Friday, February 22, 2008

Secretary says VA must do better for rural veterans

Since hospitals can be far way and doctors sparse, rural veterans face challenges their urban counterparts do not when it comes to health care. Department of Veterans Affairs Secretary Dr. James B. Peake spoke in Helena, Mont., this week and promised to improve the care rural veterans receive, reports Eric Newhouse of the Great Falls Tribune. (Newhouse also took the photo of Peake, speaking, and Sen. Jon Tester, who invited him.)

"Peake, who was appointed to the post by President George Bush two months ago, said that more than one-third of Montana's vets live in extreme rural conditions, compared to about 1.7 percent of vets nationwide," Newhouse writes. Earlier that day, Peake announced the creation of a rural health advisory committee to advise senior leaders of the agency about health care issues affecting veterans in rural areas.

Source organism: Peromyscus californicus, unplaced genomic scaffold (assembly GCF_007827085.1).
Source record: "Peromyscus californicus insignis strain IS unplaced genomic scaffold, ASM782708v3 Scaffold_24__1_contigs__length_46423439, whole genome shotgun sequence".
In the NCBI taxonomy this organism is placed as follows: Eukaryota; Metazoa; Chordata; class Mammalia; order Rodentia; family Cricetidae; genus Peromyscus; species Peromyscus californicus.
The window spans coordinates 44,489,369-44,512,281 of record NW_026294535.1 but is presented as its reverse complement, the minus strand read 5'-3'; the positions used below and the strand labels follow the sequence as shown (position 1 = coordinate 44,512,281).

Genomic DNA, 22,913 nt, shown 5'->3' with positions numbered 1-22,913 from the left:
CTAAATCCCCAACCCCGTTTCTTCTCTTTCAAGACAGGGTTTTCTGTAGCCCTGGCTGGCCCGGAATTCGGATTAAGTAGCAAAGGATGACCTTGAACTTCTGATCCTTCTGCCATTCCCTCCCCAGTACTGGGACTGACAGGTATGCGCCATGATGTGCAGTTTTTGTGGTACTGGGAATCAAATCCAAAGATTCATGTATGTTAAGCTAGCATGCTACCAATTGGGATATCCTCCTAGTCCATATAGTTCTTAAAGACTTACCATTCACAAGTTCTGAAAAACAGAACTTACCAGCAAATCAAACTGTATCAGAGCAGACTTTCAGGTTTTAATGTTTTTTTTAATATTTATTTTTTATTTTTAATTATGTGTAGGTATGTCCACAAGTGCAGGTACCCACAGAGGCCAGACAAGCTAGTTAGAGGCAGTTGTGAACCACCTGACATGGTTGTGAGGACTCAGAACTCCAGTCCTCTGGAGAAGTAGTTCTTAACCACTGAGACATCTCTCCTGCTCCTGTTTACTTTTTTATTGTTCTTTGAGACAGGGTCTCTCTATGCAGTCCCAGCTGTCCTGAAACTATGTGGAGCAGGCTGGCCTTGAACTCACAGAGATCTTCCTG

"Rural environments make it a challenge to hire mental health care professionals, as you have found in Montana," Peak said during the meeting with veterans. Peake mentioned the VA is "exploring making greater use of tele-health care for some conditions such as post-traumatic stress disorder," Newhouse writes.(Read more)

A news release from the VA offers an overview of the advisory panel's goals. The VA's Web site also links to a 2004 study comparing rural and urban veterans, which "shows those in rural areas are in poorer health than their urban counterparts."

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